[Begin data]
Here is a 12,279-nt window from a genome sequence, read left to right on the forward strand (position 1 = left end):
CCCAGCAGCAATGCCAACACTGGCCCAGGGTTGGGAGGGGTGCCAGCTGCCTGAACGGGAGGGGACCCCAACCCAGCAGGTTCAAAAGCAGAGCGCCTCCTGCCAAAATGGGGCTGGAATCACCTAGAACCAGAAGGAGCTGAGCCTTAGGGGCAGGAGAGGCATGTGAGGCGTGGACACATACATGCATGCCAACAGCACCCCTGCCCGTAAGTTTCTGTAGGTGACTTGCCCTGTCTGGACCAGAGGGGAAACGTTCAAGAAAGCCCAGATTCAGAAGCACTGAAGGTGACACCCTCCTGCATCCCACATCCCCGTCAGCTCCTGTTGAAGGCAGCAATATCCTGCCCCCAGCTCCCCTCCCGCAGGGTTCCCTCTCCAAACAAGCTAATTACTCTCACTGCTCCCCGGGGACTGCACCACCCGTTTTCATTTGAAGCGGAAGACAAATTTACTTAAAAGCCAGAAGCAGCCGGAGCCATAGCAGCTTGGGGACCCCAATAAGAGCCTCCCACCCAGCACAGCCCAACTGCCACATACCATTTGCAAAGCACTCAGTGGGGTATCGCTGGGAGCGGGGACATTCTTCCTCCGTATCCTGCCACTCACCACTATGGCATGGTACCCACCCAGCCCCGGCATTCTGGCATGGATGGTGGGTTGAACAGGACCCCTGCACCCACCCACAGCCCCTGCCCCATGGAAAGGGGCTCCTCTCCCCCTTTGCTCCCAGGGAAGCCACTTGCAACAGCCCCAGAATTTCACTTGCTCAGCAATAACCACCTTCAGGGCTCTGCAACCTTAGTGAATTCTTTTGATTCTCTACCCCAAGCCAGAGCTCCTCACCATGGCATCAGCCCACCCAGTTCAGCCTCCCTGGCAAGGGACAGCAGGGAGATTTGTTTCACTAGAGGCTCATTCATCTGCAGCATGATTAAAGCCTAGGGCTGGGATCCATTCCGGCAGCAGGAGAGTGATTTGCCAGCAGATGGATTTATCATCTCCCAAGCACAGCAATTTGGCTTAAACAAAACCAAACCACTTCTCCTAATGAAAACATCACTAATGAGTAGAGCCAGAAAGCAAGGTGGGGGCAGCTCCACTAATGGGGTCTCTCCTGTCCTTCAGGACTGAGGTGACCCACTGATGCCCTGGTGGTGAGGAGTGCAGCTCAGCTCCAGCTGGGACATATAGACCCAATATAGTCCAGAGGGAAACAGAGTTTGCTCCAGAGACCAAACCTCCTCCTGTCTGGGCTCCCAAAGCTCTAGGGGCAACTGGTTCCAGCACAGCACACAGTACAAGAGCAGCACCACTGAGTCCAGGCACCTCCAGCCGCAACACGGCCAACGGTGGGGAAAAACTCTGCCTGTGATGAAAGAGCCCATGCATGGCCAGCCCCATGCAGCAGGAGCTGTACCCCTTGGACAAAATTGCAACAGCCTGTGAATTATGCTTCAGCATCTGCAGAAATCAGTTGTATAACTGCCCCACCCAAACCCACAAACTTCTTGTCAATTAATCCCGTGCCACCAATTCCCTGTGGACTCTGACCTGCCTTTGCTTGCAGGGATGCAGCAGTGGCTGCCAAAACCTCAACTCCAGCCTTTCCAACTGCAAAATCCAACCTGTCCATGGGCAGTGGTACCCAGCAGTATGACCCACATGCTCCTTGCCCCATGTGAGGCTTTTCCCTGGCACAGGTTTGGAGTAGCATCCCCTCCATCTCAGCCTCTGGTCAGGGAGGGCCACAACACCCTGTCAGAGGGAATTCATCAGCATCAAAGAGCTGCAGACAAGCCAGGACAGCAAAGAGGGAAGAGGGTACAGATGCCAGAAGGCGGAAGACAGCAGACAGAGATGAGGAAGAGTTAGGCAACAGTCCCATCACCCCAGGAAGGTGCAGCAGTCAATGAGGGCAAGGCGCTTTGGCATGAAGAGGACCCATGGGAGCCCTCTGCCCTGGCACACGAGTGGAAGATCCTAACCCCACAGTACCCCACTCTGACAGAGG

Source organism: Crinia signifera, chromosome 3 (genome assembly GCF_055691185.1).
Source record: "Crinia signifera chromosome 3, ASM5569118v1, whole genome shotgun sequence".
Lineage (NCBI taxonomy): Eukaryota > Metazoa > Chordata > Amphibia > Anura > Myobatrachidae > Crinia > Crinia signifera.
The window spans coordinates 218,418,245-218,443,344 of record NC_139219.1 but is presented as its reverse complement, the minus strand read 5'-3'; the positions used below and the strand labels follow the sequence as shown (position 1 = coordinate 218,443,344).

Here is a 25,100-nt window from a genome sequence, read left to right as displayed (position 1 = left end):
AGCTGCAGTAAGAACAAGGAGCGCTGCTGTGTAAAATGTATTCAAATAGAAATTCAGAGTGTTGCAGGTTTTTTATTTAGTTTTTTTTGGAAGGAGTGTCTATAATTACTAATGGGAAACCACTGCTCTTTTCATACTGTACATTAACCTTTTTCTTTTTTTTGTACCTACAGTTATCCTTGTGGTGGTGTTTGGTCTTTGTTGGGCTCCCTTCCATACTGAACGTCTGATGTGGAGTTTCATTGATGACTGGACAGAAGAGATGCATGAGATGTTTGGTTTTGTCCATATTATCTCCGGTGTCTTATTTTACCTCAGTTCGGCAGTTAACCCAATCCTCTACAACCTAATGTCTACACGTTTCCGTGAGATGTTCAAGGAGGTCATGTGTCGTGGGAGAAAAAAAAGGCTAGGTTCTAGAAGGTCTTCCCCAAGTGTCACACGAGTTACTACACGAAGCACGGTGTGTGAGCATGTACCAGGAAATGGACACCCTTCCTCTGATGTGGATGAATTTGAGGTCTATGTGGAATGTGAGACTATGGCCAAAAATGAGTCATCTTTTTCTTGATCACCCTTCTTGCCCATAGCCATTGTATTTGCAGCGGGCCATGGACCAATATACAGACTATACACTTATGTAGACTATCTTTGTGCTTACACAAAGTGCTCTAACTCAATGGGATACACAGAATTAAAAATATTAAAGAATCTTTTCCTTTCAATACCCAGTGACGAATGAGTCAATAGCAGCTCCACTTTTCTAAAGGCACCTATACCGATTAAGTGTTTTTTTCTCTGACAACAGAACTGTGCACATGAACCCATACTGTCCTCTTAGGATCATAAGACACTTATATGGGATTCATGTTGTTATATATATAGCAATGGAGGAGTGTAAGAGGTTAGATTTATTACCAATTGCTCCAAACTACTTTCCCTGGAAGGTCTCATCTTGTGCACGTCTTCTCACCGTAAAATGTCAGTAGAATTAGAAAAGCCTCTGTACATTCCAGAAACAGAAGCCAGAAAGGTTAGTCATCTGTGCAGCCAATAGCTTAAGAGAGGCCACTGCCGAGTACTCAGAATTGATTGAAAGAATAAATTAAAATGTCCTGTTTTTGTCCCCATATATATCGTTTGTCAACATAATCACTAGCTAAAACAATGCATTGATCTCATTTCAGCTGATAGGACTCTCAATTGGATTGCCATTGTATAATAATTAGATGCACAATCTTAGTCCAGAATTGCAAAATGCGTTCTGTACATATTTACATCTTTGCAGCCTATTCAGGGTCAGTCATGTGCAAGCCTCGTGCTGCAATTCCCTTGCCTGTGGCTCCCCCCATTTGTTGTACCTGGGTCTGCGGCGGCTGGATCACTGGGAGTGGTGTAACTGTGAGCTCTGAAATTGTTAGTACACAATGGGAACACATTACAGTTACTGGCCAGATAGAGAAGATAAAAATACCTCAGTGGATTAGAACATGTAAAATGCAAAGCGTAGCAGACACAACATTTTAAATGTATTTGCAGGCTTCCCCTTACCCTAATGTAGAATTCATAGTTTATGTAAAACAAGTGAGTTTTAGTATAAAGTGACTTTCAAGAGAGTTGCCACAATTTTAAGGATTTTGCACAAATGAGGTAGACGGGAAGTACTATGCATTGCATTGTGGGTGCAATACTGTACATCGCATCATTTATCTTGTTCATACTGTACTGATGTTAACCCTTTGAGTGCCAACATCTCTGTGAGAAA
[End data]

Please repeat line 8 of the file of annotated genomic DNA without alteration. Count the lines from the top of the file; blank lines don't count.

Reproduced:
AGCTGCAGTAAGAACAAGGAGCGCTGCTGTGTAAAATGTATTCAAATAGAAATTCAGAGTGTTGCAGGTTTTTTATTTAGTTTTTTTTGGAAGGAGTGTCTATAATTACTAATGGGAAACCACTGCTCTTTTCATACTGTACATTAACCTTTTTCTTTTTTTTGTACCTACAGTTATCCTTGTGGTGGTGTTTGGTCTTTGTTGGGCTCCCTTCCATACTGAACGTCTGATGTGGAGTTTCATTGATGACTGGACAGAAGAGATGCATGAGATGTTTGGTTTTGTCCATATTATCTCCGGTGTCTTATTTTACCTCAGTTCGGCAGTTAACCCAATCCTCTACAACCTAATGTCTACACGTTTCCGTGAGATGTTCAAGGAGGTCATGTGTCGTGGGAGAAAAAAAAGGCTAGGTTCTAGAAGGTCTTCCCCAAGTGTCACACGAGTTACTACACGAAGCACGGTGTGTGAGCATGTACCAGGAAATGGACACCCTTCCTCTGATGTGGATGAATTTGAGGTCTATGTGGAATGTGAGACTATGGCCAAAAATGAGTCATCTTTTTCTTGATCACCCTTCTTGCCCATAGCCATTGTATTTGCAGCGGGCCATGGACCAATATACAGACTATACACTTATGTAGACTATCTTTGTGCTTACACAAAGTGCTCTAACTCAATGGGATACACAGAATTAAAAATATTAAAGAATCTTTTCCTTTCAATACCCAGTGACGAATGAGTCAATAGCAGCTCCACTTTTCTAAAGGCACCTATACCGATTAAGTGTTTTTTTCTCTGACAACAGAACTGTGCACATGAACCCATACTGTCCTCTTAGGATCATAAGACACTTATATGGGATTCATGTTGTTATATATATAGCAATGGAGGAGTGTAAGAGGTTAGATTTATTACCAATTGCTCCAAACTACTTTCCCTGGAAGGTCTCATCTTGTGCACGTCTTCTCACCGTAAAATGTCAGTAGAATTAGAAAAGCCTCTGTACATTCCAGAAACAGAAGCCAGAAAGGTTAGTCATCTGTGCAGCCAATAGCTTAAGAGAGGCCACTGCCGAGTACTCAGAATTGATTGAAAGAATAAATTAAAATGTCCTGTTTTTGTCCCCATATATATCGTTTGTCAACATAATCACTAGCTAAAACAATGCATTGATCTCATTTCAGCTGATAGGACTCTCAATTGGATTGCCATTGTATAATAATTAGATGCACAATCTTAGTCCAGAATTGCAAAATGCGTTCTGTACATATTTACATCTTTGCAGCCTATTCAGGGTCAGTCATGTGCAAGCCTCGTGCTGCAATTCCCTTGCCTGTGGCTCCCCCCATTTGTTGTACCTGGGTCTGCGGCGGCTGGATCACTGGGAGTGGTGTAACTGTGAGCTCTGAAATTGTTAGTACACAATGGGAACACATTACAGTTACTGGCCAGATAGAGAAGATAAAAATACCTCAGTGGATTAGAACATGTAAAATGCAAAGCGTAGCAGACACAACATTTTAAATGTATTTGCAGGCTTCCCCTTACCCTAATGTAGAATTCATAGTTTATGTAAAACAAGTGAGTTTTAGTATAAAGTGACTTTCAAGAGAGTTGCCACAATTTTAAGGATTTTGCACAAATGAGGTAGACGGGAAGTACTATGCATTGCATTGTGGGTGCAATACTGTACATCGCATCATTTATCTTGTTCATACTGTACTGATGTTAACCCTTTGAGTGCCAACATCTCTGTGAGAAA